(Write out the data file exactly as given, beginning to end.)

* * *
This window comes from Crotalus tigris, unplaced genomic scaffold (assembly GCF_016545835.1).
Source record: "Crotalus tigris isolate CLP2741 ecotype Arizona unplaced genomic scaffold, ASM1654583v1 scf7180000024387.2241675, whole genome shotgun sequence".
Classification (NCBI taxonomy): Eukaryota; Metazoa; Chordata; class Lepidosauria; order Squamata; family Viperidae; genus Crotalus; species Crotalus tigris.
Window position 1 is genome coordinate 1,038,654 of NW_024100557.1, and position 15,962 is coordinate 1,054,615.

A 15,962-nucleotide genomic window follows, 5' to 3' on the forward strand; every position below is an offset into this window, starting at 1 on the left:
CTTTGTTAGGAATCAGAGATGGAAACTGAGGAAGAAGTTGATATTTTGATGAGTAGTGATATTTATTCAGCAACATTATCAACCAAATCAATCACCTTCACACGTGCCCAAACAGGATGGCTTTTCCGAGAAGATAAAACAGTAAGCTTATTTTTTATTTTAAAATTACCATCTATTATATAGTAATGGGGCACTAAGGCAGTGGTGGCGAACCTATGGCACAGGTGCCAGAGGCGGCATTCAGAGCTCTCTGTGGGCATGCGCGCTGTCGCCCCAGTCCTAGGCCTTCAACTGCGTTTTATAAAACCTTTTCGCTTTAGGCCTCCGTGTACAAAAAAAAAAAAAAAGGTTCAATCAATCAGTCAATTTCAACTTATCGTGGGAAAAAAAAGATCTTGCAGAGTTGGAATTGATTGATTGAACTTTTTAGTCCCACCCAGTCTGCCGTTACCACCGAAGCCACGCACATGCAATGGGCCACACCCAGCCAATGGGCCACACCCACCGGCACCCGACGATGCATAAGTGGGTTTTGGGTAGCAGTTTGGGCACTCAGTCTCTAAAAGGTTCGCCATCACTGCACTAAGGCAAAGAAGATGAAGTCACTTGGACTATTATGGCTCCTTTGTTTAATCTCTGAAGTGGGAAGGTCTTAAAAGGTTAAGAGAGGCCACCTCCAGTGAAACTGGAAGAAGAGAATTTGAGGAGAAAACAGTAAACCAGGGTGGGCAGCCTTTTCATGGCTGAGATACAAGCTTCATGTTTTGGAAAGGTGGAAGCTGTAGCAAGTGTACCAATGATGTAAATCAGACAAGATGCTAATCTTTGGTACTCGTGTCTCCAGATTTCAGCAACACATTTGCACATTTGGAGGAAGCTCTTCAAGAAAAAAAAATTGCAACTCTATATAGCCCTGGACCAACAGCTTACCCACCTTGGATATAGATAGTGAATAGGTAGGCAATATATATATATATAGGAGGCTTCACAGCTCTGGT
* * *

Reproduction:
This window comes from Crotalus tigris, unplaced genomic scaffold (assembly GCF_016545835.1).
Source record: "Crotalus tigris isolate CLP2741 ecotype Arizona unplaced genomic scaffold, ASM1654583v1 scf7180000024387.2241675, whole genome shotgun sequence".
Classification (NCBI taxonomy): Eukaryota; Metazoa; Chordata; class Lepidosauria; order Squamata; family Viperidae; genus Crotalus; species Crotalus tigris.
Window position 1 is genome coordinate 1,038,654 of NW_024100557.1, and position 15,962 is coordinate 1,054,615.

A 15,962-nucleotide genomic window follows, 5' to 3' on the forward strand; every position below is an offset into this window, starting at 1 on the left:
CTTTGTTAGGAATCAGAGATGGAAACTGAGGAAGAAGTTGATATTTTGATGAGTAGTGATATTTATTCAGCAACATTATCAACCAAATCAATCACCTTCACACGTGCCCAAACAGGATGGCTTTTCCGAGAAGATAAAACAGTAAGCTTATTTTTTATTTTAAAATTACCATCTATTATATAGTAATGGGGCACTAAGGCAGTGGTGGCGAACCTATGGCACAGGTGCCAGAGGCGGCATTCAGAGCTCTCTGTGGGCATGCGCGCTGTCGCCCCAGTCCTAGGCCTTCAACTGCGTTTTATAAAACCTTTTCGCTTTAGGCCTCCGTGTACAAAAAAAAAAAAAAAGGTTCAATCAATCAGTCAATTTCAACTTATCGTGGGAAAAAAAAGATCTTGCAGAGTTGGAATTGATTGATTGAACTTTTTAGTCCCACCCAGTCTGCCGTTACCACCGAAGCCACGCACATGCAATGGGCCACACCCAGCCAATGGGCCACACCCACCGGCACCCGACGATGCATAAGTGGGTTTTGGGTAGCAGTTTGGGCACTCAGTCTCTAAAAGGTTCGCCATCACTGCACTAAGGCAAAGAAGATGAAGTCACTTGGACTATTATGGCTCCTTTGTTTAATCTCTGAAGTGGGAAGGTCTTAAAAGGTTAAGAGAGGCCACCTCCAGTGAAACTGGAAGAAGAGAATTTGAGGAGAAAACAGTAAACCAGGGTGGGCAGCCTTTTCATGGCTGAGATACAAGCTTCATGTTTTGGAAAGGTGGAAGCTGTAGCAAGTGTACCAATGATGTAAATCAGACAAGATGCTAATCTTTGGTACTCGTGTCTCCAGATTTCAGCAACACATTTGCACATTTGGAGGAAGCTCTTCAAGAAAAAAAAATTGCAACTCTATATAGCCCTGGACCAACAGCTTACCCACCTTGGATATAGATAGTGAATAGGTAGGCAATATATATATATATAGGAGGCTTCACAGCTCTGGT